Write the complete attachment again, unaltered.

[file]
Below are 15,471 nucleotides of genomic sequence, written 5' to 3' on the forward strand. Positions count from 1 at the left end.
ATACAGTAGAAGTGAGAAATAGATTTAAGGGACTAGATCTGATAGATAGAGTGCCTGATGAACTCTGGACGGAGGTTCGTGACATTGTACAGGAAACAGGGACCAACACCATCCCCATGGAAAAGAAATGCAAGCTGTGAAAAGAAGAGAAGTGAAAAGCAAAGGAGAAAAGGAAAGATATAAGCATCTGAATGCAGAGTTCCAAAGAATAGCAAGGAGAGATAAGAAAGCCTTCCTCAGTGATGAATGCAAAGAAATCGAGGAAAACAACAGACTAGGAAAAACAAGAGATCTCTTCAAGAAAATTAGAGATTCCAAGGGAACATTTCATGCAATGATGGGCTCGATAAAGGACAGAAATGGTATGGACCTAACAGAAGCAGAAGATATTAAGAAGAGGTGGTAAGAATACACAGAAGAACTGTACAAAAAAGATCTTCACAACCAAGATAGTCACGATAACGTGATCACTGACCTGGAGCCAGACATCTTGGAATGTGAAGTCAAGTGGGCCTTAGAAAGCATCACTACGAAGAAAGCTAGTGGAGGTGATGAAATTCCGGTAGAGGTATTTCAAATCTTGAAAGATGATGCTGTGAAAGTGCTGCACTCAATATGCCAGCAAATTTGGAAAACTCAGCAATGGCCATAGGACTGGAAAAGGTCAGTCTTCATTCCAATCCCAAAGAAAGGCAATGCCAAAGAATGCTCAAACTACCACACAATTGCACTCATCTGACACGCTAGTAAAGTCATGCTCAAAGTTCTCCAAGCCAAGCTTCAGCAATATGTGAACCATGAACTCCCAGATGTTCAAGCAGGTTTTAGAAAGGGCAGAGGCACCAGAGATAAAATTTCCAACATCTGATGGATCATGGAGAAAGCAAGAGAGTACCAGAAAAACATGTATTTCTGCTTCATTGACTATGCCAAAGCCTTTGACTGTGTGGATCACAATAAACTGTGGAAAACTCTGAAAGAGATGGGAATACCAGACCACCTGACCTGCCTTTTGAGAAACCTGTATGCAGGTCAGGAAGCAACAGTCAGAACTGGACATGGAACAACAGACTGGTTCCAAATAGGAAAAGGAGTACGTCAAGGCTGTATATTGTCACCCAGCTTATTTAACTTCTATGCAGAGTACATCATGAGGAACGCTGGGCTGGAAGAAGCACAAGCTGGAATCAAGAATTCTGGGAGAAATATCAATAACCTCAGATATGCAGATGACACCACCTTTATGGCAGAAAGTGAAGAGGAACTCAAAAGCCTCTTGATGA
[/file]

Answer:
Below are 15,471 nucleotides of genomic sequence, written 5' to 3' on the forward strand. Positions count from 1 at the left end.
ATACAGTAGAAGTGAGAAATAGATTTAAGGGACTAGATCTGATAGATAGAGTGCCTGATGAACTCTGGACGGAGGTTCGTGACATTGTACAGGAAACAGGGACCAACACCATCCCCATGGAAAAGAAATGCAAGCTGTGAAAAGAAGAGAAGTGAAAAGCAAAGGAGAAAAGGAAAGATATAAGCATCTGAATGCAGAGTTCCAAAGAATAGCAAGGAGAGATAAGAAAGCCTTCCTCAGTGATGAATGCAAAGAAATCGAGGAAAACAACAGACTAGGAAAAACAAGAGATCTCTTCAAGAAAATTAGAGATTCCAAGGGAACATTTCATGCAATGATGGGCTCGATAAAGGACAGAAATGGTATGGACCTAACAGAAGCAGAAGATATTAAGAAGAGGTGGTAAGAATACACAGAAGAACTGTACAAAAAAGATCTTCACAACCAAGATAGTCACGATAACGTGATCACTGACCTGGAGCCAGACATCTTGGAATGTGAAGTCAAGTGGGCCTTAGAAAGCATCACTACGAAGAAAGCTAGTGGAGGTGATGAAATTCCGGTAGAGGTATTTCAAATCTTGAAAGATGATGCTGTGAAAGTGCTGCACTCAATATGCCAGCAAATTTGGAAAACTCAGCAATGGCCATAGGACTGGAAAAGGTCAGTCTTCATTCCAATCCCAAAGAAAGGCAATGCCAAAGAATGCTCAAACTACCACACAATTGCACTCATCTGACACGCTAGTAAAGTCATGCTCAAAGTTCTCCAAGCCAAGCTTCAGCAATATGTGAACCATGAACTCCCAGATGTTCAAGCAGGTTTTAGAAAGGGCAGAGGCACCAGAGATAAAATTTCCAACATCTGATGGATCATGGAGAAAGCAAGAGAGTACCAGAAAAACATGTATTTCTGCTTCATTGACTATGCCAAAGCCTTTGACTGTGTGGATCACAATAAACTGTGGAAAACTCTGAAAGAGATGGGAATACCAGACCACCTGACCTGCCTTTTGAGAAACCTGTATGCAGGTCAGGAAGCAACAGTCAGAACTGGACATGGAACAACAGACTGGTTCCAAATAGGAAAAGGAGTACGTCAAGGCTGTATATTGTCACCCAGCTTATTTAACTTCTATGCAGAGTACATCATGAGGAACGCTGGGCTGGAAGAAGCACAAGCTGGAATCAAGAATTCTGGGAGAAATATCAATAACCTCAGATATGCAGATGACACCACCTTTATGGCAGAAAGTGAAGAGGAACTCAAAAGCCTCTTGATGA